Asthma By, Jenni P. Jessica W. and Emily M.
What is Asthma? Asthma is a chronic disease that affects millions of people world wide. It causes your lungs to become narrowed which makes it hard to breathe. It is potentially life threatening and causes lots of health related problems.
Origin of Asthma Asthma was first found and named by Hippocrates around 450 B.C. In the 1870s, the Georg Ebers Papyrus was found with over 700 prescriptions of asthma treatment. No one exactly knows how or when asthma genetically originated.
Signs and Symptoms ofAsthma Common symptoms of asthma include wheezing, shortness of breath, chest tightness, and coughing. You should see a doctor right away if symptoms continue for very long after. Some environmental factors or triggers are, nicotine, hairspray, perfumes, cleaning products, pollen, and carbon monoxide. Genetics does play a role whether you get asthma and if your family has a history of it your chances are more likely of having it.
Long-Term and Short-Term Effects Because you are almost always taking medicine for asthma there are always long term side effects. For example, some treatment options cause high cholesterol and others give you terrible migraines. But these are much better than an uncontrolled disease. Short term effects happen usually while having an attack or on a short term medicine. Effects for attacks will include, difficulty breathing, chest pain, and a few more depending of the severity of the attack.
Treatment for Asthma Asthma is typically treated with an inhaler. There is medicine in the inhaler that widens the airways. Quick-relief medication treats asthma symptoms immediately when they occur. INHALED CORTICOSTEROIDS (ICSs) are a type of preventative asthemetic medicine. It helps reduce airway inflammation.
Continued……. - Short term management includes devices that give you quick relief and will continue to control asthma attacks until you are put on long term. - Long term management of asthma is used with dissolving tablets or an inhaler. This type of treatment should last a long time unless something changes and you are switched to a different personalized medication. - Its a lot to be aware of and can cause some complications in your every day life. It can restrict you temporarily but you are capable of staying active and what not. - The percentage of people that actually have been diagnosed with asthma (just in America) is rising. This makes it more important for people to be aware how to control and treat asthma because the chances of people encountering an attack is growing.
Role of Diet in Asthma Specific foods are not known to cause asthma. However, a good diet should be part of a treatment plan, because obesity is related with severe asthma. However, it is proven that people with a diet high in vitamins C and E and omega-3 fatty acids will have a lower chance of getting asthma. Avoid sulfites and allergy triggering foods.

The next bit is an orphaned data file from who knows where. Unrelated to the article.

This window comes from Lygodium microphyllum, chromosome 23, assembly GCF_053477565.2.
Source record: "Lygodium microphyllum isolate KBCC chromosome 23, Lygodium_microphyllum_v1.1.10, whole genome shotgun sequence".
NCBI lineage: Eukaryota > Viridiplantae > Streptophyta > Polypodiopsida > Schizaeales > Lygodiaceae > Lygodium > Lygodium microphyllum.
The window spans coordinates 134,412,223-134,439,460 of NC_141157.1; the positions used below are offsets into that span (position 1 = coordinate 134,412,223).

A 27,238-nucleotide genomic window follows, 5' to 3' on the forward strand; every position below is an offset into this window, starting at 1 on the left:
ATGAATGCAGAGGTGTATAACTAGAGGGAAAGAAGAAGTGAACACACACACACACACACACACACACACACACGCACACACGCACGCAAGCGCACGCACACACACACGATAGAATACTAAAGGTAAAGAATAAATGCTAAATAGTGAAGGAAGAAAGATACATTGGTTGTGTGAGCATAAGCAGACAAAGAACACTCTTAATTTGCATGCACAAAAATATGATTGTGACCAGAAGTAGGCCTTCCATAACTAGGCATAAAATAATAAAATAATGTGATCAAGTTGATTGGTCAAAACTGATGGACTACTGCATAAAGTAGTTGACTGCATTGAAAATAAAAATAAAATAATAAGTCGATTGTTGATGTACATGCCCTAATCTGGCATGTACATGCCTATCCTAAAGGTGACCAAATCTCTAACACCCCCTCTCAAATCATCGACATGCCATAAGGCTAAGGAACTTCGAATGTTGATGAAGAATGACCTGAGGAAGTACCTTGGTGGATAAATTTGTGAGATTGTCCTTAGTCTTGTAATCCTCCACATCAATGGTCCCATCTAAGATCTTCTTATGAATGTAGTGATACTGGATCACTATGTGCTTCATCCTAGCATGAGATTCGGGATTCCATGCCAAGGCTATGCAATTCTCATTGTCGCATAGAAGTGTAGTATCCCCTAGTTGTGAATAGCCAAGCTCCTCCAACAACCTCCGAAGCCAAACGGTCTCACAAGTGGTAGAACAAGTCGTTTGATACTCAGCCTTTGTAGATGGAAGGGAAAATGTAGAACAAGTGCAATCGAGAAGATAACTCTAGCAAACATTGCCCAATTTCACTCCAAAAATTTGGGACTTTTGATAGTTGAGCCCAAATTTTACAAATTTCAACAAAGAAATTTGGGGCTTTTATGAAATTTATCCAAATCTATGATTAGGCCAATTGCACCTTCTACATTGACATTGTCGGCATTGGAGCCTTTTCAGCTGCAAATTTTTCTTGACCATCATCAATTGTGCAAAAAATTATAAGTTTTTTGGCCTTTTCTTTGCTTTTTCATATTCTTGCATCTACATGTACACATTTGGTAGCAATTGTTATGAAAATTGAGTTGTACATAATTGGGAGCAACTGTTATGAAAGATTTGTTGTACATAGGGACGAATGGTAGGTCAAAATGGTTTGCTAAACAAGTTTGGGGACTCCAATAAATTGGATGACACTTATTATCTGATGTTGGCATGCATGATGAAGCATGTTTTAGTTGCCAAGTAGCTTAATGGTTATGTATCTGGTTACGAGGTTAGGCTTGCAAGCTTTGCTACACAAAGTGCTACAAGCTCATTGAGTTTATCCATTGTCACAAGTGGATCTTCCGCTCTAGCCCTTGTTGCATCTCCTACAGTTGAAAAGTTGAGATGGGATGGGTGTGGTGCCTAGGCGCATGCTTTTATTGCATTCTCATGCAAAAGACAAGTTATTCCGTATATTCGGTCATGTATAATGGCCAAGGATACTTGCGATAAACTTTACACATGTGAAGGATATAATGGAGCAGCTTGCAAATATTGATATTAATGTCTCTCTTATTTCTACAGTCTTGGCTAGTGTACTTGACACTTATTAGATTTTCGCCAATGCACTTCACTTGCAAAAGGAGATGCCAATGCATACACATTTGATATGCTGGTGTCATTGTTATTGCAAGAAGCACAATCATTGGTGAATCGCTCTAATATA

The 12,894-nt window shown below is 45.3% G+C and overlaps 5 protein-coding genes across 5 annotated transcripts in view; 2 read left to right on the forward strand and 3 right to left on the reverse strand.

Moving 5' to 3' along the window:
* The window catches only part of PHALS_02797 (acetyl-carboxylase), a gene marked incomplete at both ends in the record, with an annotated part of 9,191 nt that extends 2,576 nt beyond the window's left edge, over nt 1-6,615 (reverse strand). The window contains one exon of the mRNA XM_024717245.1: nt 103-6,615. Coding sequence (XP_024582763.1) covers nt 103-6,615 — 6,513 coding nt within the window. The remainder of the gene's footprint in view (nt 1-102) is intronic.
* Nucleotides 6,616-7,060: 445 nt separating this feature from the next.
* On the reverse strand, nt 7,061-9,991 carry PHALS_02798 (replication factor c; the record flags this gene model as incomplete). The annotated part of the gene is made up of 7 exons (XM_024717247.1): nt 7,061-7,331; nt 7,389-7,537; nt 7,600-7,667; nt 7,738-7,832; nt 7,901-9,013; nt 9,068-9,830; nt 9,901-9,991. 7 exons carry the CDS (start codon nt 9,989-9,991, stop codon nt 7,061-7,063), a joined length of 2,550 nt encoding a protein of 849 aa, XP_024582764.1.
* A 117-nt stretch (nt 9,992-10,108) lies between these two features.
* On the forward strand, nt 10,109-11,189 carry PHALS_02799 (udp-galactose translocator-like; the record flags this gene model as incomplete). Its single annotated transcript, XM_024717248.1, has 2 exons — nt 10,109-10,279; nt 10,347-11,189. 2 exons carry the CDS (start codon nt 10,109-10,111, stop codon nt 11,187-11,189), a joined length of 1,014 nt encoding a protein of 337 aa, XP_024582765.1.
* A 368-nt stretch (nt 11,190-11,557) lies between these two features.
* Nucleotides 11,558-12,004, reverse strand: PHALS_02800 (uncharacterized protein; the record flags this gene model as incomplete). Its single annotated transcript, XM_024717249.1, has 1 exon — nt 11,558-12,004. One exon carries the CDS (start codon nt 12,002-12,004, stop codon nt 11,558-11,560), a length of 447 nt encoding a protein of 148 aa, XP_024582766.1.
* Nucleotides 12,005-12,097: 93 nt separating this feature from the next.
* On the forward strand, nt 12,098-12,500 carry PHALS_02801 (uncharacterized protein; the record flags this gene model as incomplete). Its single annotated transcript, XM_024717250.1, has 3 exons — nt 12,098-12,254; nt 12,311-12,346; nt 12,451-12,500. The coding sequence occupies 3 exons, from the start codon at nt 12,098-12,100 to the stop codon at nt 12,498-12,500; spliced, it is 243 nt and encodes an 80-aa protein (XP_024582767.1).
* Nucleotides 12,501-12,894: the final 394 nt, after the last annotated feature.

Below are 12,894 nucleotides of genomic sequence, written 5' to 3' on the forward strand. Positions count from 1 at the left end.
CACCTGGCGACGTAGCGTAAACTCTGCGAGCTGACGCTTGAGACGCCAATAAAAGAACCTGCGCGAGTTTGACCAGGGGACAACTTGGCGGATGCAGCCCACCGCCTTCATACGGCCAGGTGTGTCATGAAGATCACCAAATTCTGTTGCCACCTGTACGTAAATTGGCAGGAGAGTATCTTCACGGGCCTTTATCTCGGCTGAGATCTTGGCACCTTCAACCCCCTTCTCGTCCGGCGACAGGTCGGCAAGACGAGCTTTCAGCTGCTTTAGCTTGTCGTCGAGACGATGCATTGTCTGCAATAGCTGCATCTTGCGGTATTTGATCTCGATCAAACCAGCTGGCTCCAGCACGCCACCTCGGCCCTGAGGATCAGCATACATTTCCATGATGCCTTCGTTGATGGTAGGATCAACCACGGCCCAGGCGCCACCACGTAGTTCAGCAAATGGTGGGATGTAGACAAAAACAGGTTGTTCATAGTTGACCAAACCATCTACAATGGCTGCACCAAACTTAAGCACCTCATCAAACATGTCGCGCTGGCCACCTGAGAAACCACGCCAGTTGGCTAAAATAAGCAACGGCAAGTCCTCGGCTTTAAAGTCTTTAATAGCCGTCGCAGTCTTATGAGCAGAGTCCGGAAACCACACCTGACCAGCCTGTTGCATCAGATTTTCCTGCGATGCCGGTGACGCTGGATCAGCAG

Role of Exercise If exercise triggers asthma for you, you should stay away from it. Even those who suffer from sever asthma can participate in hiking or biking. Also, cardio exercise will improve overall body function, including that of the respiratory system.
Role of Medicine Asthma is typically treated with an inhaler. There is medicine in the inhaler that widens the airways. Quick-relief medication treats asthma symptoms immediately when they occur. INHALED CORTICOSTEROIDS (ICSs) are a type of preventative asthemetic medicine. It helps reduce airway inflammation.
Role of Family Support Given A study has shown that kids with asthma are healthier if their family talked about the days events, showed concern for their children, and turned off electronic devices during mealtimes. However, in families where there was a more disorganized mealtime, the kids were in poorer health.
Interesting Asthma Facts • - More than 15 million Americans suffer from asthma symptoms. • - (45%) of asthma sufferers say that asthma limits them in doing things they would like to do. • -Over 5,500 people die each year because of asthma in the United States.
Bibliography • ," Good Foods, and More." WebMD - Better information. Better health.. N.p., n.d. Web. 31 Aug. 2011. http://www.webmd.com/asthma/guide/asthma-diet-what-you-should-know. • "Asthma Information and Treatment Options — Asthma.com." Asthma Information and Treatment Options — Asthma.com. N.p., n.d. Web. 31 Aug. 2011. http://www.asthma.com/index.html?google=p_&rotation=1478&banner=7923&kw=1243. • "Asthma: Treatments and drugs - MayoClinic.com." Mayo Clinic. N.p., n.d. Web. 31 Aug. 2011. http://www.mayoclinic.com/health/asthma/DS00021/DSECTION=treatments-and-drugs. • "Genetics and Asthma." Www.who.int. Web. 31 Aug. 2011. http://www.who.int/genomics/about/Asthma.pdf. • "Asthma." Wikipedia, the Free Encyclopedia. Web. 31 Aug. 2011. http://en.wikipedia.org/wiki/Asthma.
Bibliography page 2 • "Asthma diet: Does what you eat make a difference? - MayoClinic.com." Mayo Clinic. N.p., n.d. Web. 31 Aug. 2011. http://www.mayoclinic.com/health/asthma-diet/AN01998. • "History of Asthma." Asthma Symptoms and Treatment Options - Learn to Cope. N.p., n.d. Web. 2 Sept. 2011. <http://www.copewithasthma.com/history-of-asthma/>.